• How is technology training facilitated, how often, and by whom?
  • How are system upgrades, and maintenance facilitated?
  • How are technology solutions procured and implemented?

Operations Department

  • Understand staffing structure and responsibilities.
  • What service types are operated by the transit agency?
  • Service characteristics; headways, frequency and delivery characteristics.
  • Fleet characteristics; size, type, fuel source, deployment assignments.
  • What technology is used, by whom, benefits and limitations of the system?

Dispatch Department

  • Understand staffing structure and responsibilities.
  • Review dispatch workflow, restrictions, challenges, scalability, efficiency gaps.
  • What technology is used, by whom, cost and funding structure. What are the benefits and limitations to the technology?
  • Are there plans to improve the technology and how is that being achieved?

Outreach and Marketing Department

  • Understand staffing structure and responsibilities.
  • Does the agency use advisory councils or subcommittees to support outreach activities?
  • How does the agency engage with varying stakeholders?
    • Limited English Proficiency (LEP) Populations
    • Marginalized groups
    • Community partners
    • Government officials
    • Business community
  • How is feedback from the community incorporated into planning and service delivery?
  • What activities does the agency facilitate to increase engagement, awareness and ridership?
  • Is technology used to support these activities?

Explore the multi-modal connections!

  • Ride the bus, van, rail, etc. and experience the system.
  • Identify areas in the network where modes intersect. Possible locations are transit stations, or adjacent bus stops on different routes within walking or biking distance.
  • All trips begin and end as a pedestrian, it is important to walk or wheel the connection to experience it first-hand.
    • Is it easy to navigate?
    • How frequent are the headways? Are you rushed from one connection to the other?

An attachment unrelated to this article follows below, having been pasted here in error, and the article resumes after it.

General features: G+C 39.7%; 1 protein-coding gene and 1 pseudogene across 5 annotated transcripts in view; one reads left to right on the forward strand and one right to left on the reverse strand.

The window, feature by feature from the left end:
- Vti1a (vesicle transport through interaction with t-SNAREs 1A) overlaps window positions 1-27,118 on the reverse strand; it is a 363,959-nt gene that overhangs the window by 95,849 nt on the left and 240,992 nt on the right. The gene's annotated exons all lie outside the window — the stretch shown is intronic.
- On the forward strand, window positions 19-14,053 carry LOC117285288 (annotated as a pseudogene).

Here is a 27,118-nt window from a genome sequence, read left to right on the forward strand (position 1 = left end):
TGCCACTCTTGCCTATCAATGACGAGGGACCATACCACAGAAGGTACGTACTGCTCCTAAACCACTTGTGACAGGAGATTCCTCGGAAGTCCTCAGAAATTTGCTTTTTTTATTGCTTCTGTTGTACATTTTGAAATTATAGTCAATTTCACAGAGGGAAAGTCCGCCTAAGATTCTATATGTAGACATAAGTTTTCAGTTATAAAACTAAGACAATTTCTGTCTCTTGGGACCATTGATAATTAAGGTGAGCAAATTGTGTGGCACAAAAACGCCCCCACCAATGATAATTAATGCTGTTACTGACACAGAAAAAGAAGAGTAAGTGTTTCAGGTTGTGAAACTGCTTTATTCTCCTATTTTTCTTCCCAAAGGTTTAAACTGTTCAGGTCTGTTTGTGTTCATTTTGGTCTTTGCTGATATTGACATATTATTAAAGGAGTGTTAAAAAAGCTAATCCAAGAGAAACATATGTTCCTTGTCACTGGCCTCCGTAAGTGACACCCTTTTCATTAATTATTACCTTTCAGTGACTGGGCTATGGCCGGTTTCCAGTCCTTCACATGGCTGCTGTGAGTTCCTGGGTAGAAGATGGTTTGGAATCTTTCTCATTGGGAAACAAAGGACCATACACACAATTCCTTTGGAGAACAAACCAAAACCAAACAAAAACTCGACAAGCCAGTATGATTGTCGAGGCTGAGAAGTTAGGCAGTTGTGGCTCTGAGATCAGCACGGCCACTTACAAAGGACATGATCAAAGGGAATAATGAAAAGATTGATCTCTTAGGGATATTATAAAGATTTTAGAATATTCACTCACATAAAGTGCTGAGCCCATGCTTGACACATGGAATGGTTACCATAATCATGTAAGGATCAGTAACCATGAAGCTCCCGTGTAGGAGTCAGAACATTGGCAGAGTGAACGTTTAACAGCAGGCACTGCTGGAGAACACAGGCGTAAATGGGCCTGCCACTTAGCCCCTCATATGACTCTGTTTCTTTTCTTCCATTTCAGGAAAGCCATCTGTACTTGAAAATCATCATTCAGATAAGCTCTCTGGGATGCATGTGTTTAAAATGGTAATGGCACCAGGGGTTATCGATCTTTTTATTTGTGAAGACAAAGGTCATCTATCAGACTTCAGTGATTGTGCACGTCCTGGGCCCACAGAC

• Is the built environment safe and conducive to pedestrians, wheelers, cyclists?
    • Compare the transit utilization rates in the area. Is it transit or car-oriented?
  • How does technology support the multi-modal connections along the system?
    • Download the system app(s), if there is one.
    • Are there on-board announcements? Are they loud and clear?
    • How are fares processed?
      • On-platform, on-board, fare-free?
      • Cash, smart-phone app, credit card?
      • Do they integrate into public benefits and other discount structures?
  • Navigate the wayfinding and system information.
    • Compare the information at system shelters, stops, on the bus/rail.
    • Is it simple and easy to navigate?
    • Are stops and information presented in compliance with the ADA? Multi-lingual?
  • Speak with riders and users of the system to hear directly from them.
    • Remember you are a rider too, are you experiencing the system in similar or different ways?
  • Speak with operators, if they are between shifts. Does the technology work as intended, are passengers challenged by the system design, route structure, or paying fares? What do they see?

Post Site Visit

  • Compile your notes and photos to reflect on the visit
  • Were your goals achieved during the visit?
  • Are there opportunities, or ideas that you would like to investigate?
  • Remember to thank your host for their time!